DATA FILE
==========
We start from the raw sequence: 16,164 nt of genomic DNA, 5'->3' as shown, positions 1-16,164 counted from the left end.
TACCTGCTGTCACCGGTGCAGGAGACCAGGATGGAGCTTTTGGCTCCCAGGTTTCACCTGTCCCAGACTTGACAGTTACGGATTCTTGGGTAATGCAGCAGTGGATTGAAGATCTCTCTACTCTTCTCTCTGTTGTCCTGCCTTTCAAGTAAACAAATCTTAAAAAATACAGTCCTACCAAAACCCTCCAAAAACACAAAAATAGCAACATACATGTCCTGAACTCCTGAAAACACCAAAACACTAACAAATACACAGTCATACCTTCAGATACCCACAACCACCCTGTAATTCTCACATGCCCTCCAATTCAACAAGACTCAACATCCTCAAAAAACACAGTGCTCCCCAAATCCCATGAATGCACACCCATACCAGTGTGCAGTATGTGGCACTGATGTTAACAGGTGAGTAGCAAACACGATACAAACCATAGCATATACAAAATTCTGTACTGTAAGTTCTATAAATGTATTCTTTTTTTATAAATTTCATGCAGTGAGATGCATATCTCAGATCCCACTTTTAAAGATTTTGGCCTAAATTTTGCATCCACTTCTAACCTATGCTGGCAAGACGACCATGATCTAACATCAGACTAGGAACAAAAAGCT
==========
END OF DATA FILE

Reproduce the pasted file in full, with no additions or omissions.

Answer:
We start from the raw sequence: 16,164 nt of genomic DNA, 5'->3' as shown, positions 1-16,164 counted from the left end.
TACCTGCTGTCACCGGTGCAGGAGACCAGGATGGAGCTTTTGGCTCCCAGGTTTCACCTGTCCCAGACTTGACAGTTACGGATTCTTGGGTAATGCAGCAGTGGATTGAAGATCTCTCTACTCTTCTCTCTGTTGTCCTGCCTTTCAAGTAAACAAATCTTAAAAAATACAGTCCTACCAAAACCCTCCAAAAACACAAAAATAGCAACATACATGTCCTGAACTCCTGAAAACACCAAAACACTAACAAATACACAGTCATACCTTCAGATACCCACAACCACCCTGTAATTCTCACATGCCCTCCAATTCAACAAGACTCAACATCCTCAAAAAACACAGTGCTCCCCAAATCCCATGAATGCACACCCATACCAGTGTGCAGTATGTGGCACTGATGTTAACAGGTGAGTAGCAAACACGATACAAACCATAGCATATACAAAATTCTGTACTGTAAGTTCTATAAATGTATTCTTTTTTTATAAATTTCATGCAGTGAGATGCATATCTCAGATCCCACTTTTAAAGATTTTGGCCTAAATTTTGCATCCACTTCTAACCTATGCTGGCAAGACGACCATGATCTAACATCAGACTAGGAACAAAAAGCT